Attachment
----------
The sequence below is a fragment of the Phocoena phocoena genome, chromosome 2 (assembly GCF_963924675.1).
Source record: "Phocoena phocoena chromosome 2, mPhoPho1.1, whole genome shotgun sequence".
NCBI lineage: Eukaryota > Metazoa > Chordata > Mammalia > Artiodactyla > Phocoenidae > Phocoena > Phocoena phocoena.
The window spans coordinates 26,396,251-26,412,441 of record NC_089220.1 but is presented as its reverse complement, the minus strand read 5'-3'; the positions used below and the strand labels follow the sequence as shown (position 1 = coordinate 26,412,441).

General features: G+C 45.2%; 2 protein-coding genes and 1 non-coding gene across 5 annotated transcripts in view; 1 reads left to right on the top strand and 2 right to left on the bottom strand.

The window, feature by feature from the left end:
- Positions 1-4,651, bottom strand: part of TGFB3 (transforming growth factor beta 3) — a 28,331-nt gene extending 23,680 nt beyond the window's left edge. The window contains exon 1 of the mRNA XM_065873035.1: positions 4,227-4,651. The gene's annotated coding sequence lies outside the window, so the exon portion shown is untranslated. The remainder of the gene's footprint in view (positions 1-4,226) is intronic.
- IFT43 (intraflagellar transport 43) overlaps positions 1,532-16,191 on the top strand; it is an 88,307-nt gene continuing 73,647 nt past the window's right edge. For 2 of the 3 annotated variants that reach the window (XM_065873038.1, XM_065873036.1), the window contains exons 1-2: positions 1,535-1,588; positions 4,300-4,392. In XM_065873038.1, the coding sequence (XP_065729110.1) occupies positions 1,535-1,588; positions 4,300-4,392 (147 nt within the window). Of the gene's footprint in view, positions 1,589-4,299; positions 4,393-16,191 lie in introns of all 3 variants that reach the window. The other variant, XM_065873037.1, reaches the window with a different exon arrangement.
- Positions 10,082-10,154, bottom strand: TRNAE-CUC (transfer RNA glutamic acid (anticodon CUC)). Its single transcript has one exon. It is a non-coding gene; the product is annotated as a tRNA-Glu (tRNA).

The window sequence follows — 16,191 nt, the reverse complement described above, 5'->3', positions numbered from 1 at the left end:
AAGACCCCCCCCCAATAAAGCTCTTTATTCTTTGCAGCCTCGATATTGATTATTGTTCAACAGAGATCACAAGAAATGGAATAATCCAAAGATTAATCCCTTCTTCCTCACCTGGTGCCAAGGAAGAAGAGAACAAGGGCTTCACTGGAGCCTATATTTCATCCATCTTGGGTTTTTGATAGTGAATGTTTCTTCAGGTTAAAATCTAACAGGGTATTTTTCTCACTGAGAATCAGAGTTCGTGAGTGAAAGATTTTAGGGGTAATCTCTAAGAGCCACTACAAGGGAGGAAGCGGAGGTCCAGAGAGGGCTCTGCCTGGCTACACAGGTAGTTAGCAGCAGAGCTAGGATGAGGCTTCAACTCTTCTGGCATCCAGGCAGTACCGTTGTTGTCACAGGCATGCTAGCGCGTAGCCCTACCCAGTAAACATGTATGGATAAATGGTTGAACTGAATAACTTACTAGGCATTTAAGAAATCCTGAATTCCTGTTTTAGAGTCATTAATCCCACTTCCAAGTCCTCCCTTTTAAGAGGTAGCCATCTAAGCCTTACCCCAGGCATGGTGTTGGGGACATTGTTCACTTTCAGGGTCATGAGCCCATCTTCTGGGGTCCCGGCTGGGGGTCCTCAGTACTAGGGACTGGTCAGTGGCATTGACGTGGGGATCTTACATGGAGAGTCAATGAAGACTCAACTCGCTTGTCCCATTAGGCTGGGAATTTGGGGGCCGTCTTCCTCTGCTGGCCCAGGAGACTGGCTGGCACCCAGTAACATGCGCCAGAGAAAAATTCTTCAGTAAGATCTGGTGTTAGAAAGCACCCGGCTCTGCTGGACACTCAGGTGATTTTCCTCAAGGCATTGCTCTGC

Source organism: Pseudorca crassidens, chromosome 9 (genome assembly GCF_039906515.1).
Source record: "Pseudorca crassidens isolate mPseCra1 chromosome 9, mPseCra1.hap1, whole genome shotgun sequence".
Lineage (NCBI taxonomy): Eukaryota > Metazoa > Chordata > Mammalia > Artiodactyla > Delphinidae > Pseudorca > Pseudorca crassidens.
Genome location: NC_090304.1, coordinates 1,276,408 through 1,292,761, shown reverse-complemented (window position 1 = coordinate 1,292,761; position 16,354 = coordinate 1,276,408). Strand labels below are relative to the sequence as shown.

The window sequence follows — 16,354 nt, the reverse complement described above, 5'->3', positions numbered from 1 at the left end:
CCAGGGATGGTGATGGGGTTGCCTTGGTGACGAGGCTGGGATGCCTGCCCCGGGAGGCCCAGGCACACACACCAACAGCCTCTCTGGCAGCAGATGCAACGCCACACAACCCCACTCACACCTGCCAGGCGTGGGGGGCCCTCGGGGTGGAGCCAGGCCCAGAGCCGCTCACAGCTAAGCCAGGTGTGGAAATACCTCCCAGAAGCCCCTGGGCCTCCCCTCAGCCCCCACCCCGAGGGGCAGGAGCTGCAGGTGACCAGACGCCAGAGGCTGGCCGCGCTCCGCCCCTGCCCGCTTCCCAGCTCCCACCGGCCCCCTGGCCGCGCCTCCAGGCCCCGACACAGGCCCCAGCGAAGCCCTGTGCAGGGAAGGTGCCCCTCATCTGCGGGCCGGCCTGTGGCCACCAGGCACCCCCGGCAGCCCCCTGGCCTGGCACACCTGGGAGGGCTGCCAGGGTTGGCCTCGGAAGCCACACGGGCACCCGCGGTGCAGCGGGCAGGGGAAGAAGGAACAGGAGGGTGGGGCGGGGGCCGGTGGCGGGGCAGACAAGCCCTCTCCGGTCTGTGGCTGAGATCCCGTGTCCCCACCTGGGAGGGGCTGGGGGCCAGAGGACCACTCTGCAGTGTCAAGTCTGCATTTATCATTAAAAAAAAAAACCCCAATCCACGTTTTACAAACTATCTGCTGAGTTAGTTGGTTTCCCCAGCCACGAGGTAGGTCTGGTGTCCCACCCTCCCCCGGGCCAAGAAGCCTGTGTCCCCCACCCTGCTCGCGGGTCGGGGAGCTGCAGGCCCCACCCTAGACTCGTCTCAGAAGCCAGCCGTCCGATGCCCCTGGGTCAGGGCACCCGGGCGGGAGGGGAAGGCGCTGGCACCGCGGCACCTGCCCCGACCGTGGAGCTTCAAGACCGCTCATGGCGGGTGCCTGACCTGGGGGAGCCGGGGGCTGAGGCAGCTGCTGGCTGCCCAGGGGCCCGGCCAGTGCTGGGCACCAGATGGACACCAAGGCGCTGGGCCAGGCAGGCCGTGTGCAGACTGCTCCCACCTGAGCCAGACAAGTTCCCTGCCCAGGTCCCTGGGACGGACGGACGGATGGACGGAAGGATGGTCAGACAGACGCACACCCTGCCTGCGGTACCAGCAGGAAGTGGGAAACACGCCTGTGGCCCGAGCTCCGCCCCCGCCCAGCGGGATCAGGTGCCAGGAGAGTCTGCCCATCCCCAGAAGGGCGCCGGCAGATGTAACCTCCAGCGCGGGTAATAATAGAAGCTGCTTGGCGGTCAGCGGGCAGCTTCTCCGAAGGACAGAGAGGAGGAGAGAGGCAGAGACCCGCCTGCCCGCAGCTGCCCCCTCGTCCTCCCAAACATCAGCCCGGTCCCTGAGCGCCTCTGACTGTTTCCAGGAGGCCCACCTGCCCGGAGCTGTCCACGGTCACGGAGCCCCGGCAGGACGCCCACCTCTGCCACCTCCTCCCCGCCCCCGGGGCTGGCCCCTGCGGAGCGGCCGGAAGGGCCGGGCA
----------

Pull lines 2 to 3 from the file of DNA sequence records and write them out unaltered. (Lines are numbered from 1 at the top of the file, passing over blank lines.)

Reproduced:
Source record: "Phocoena phocoena chromosome 2, mPhoPho1.1, whole genome shotgun sequence".
NCBI lineage: Eukaryota > Metazoa > Chordata > Mammalia > Artiodactyla > Phocoenidae > Phocoena > Phocoena phocoena.